All analysts know that a solution to a problem is only as good and the boundary conditions used to define the problem.
The same principle can be applied to other aspects of product development.
It can also be applied (in a similar sense) to life. If there are no boundaries, rules or limitations the social and societal results at small and large scales are chaotic unless the people involved develop arbitrary rules and boundaries to operate within.
So, any problem that you tackle with no or insufficient boundary conditions will produce results that are either nonsensical or misleading.
So where is all this leading us to?
One of our clients has had a huge boost. They have engaged a dynamic new executive team and have significant funding on the horizon. We are all planning and working towards the production development program launch and part of that activity is to better define the production aircraft.
Definition of the production aircraft relies on a series of ‘trade studies’. These trade studies look at varying one or maybe two aircraft parameters and assess the impact on procurement and operational cost, technical and certification risk and cost and other factors.
This is all good and quite normal.
The devil is always hiding in the details.
Before we got all excited about the trade studies we had a baseline production aircraft defined. This meets the basic market requirement. It may need some tweaking – do we have to increase MTOW to carry more fuel to allow a longer range to hedge against a weight growth problem in development? What effect does this have on the size and OML of the aircraft and how does that impact cruise performance?
Instead of examining specific parameter incremental shifts and the impact on the aircraft product, we have leapt into the brave new world of unfreezing all high level aircraft parameters and looking at literally everything.
You can see where this is going… how can you execute a trade study (a simple analysis) if there is no baseline aircraft (set of boundary conditions) to deviate the parameters of interest against?
This is a problem of EMI (External Management Imposition or Implosion). Every new manager brings in a set of experiences that creates a set of biases and motivations (I refer to this using the shorthand ‘comfort zone’). The overlap of the manager’s existing comfort zone with the requirements and reality of the program at hand depends on the relevance of the manager’s prior experience.
If the manager does not have a large amount of directly relevant experience they will be operating outside of their comfort zone.’ This will usually (but not always) result in two things:
- A desire to challenge the decisions already made and a reluctance to make a decision based on a reduced ability to properly evaluate the parameters that drive the decision.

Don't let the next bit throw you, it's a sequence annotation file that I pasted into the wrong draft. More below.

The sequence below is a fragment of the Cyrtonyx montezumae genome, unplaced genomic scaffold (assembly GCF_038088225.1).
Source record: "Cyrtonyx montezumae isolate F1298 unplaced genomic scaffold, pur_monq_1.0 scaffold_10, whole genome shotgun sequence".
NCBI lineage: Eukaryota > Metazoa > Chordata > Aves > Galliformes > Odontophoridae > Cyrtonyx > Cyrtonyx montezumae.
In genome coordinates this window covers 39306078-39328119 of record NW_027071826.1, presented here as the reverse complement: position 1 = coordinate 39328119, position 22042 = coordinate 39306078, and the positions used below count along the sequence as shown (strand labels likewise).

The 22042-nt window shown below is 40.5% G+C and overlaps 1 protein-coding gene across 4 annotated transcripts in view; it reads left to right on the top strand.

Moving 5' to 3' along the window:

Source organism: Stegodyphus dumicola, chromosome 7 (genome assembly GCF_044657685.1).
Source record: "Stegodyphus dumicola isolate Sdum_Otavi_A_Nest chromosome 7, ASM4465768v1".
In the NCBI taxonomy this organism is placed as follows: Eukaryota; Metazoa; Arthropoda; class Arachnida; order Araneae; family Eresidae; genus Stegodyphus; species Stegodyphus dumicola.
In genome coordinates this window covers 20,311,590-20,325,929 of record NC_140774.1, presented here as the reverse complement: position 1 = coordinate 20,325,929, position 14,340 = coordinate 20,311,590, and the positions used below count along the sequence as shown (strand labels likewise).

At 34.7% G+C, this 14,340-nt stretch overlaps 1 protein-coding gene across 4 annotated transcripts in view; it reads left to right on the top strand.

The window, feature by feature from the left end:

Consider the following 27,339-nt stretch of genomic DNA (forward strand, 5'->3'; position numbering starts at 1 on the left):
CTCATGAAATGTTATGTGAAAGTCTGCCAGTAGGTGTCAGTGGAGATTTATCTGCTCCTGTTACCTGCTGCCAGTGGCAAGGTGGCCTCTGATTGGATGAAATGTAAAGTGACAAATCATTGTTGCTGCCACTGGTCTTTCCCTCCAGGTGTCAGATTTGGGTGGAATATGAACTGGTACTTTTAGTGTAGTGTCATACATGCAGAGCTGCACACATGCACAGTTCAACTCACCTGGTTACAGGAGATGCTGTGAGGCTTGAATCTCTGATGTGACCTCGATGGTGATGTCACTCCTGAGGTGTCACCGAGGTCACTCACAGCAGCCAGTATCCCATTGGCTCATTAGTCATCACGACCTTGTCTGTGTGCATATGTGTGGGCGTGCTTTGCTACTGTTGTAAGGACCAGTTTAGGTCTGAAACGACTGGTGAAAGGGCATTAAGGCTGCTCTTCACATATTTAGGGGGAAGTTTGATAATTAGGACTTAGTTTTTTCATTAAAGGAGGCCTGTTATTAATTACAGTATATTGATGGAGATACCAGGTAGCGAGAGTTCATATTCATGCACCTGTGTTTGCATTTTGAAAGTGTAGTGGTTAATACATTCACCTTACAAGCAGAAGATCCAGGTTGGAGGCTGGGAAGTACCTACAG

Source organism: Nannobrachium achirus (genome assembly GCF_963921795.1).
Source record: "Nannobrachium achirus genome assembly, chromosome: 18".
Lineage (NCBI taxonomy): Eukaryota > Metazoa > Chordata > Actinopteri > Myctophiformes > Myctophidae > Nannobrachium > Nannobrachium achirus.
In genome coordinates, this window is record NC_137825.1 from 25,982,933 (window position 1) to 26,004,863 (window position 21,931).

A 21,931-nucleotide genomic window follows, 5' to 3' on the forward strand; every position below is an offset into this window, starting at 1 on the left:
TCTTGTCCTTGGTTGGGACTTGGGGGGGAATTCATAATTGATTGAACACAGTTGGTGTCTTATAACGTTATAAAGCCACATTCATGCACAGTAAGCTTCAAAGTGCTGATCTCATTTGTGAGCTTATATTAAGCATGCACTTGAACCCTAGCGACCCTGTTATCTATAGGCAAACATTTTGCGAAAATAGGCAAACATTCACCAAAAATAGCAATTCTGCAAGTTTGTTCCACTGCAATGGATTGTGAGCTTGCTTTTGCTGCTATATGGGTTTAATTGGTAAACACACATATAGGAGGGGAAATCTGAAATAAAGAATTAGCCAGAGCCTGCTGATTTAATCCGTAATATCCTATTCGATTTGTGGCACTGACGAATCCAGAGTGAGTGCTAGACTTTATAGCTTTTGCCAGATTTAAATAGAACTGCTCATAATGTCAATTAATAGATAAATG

- A desire to move the solution into their comfort zone – where they can make a good evaluation of the solution and make a rational decision but the solution could be the wrong solution, or an inappropriate solution for the program.
I know this to be generally true because I have found myself in the same position and I have behaved like this, and I have witnessed it with many other people in positions of responsibility.
So our client has fallen into several traps at once.
- They have initiated a set of aircraft level trade studies so invasive that they have left insufficient boundary conditions for most of the trade studies to be completed. They have also ignored the obvious high level reasoning for why decisions have been made to date.
- They have very competent leadership with experience from different types of aircraft programs so the speed of decision making is tempered with excessive caution. Decision making is slow. To date we have no decisions made.
- I expect that when decisions are made some of the solutions will be inappropriate for the program as they fall into the gravity well of our new managers comfort zones.
Our client has made decisions that look great on paper. You get the best people – and these are the best people. The managers they have brought in are very impressive individuals with fantastic careers at very high levels in major OEMs. However the things they do very, very well are imperfectly aligned with the needs of the client.
Engineering development is relatively easy compared to development of the team and the team leadership.
So what can a consultant do to tackle all of these boundary condition problems? If it is hard fixing stupid, try fixing the very, very intelligent.